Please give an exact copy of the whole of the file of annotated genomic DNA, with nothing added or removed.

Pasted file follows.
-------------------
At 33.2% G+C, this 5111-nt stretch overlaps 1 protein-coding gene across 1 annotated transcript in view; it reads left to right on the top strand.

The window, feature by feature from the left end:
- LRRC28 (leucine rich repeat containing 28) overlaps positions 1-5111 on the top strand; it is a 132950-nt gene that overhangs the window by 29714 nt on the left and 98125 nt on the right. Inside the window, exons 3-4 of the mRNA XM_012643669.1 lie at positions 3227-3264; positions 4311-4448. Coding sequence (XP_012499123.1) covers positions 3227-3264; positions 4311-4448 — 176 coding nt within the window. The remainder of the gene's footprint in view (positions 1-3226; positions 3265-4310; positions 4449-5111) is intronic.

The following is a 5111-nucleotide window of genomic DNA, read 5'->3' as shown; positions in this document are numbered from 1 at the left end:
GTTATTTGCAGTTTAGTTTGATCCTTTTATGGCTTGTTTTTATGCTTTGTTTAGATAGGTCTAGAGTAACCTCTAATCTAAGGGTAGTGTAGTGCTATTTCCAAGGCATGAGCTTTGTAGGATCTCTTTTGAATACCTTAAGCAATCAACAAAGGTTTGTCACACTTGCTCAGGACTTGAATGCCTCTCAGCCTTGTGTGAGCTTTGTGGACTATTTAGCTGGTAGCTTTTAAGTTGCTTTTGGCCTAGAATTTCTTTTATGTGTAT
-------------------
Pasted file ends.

At 33.2% G+C, this 5111-nt stretch overlaps 1 protein-coding gene across 1 annotated transcript in view; it reads left to right on the top strand.

The window, feature by feature from the left end:
- LRRC28 (leucine rich repeat containing 28) overlaps positions 1-5111 on the top strand; it is a 132950-nt gene that overhangs the window by 29714 nt on the left and 98125 nt on the right. Inside the window, exons 3-4 of the mRNA XM_012643669.1 lie at positions 3227-3264; positions 4311-4448. Coding sequence (XP_012499123.1) covers positions 3227-3264; positions 4311-4448 — 176 coding nt within the window. The remainder of the gene's footprint in view (positions 1-3226; positions 3265-4310; positions 4449-5111) is intronic.

The following is a 5111-nucleotide window of genomic DNA, read 5'->3' as shown; positions in this document are numbered from 1 at the left end:
GTTATTTGCAGTTTAGTTTGATCCTTTTATGGCTTGTTTTTATGCTTTGTTTAGATAGGTCTAGAGTAACCTCTAATCTAAGGGTAGTGTAGTGCTATTTCCAAGGCATGAGCTTTGTAGGATCTCTTTTGAATACCTTAAGCAATCAACAAAGGTTTGTCACACTTGCTCAGGACTTGAATGCCTCTCAGCCTTGTGTGAGCTTTGTGGACTATTTAGCTGGTAGCTTTTAAGTTGCTTTTGGCCTAGAATTTCTTTTATGTGTAT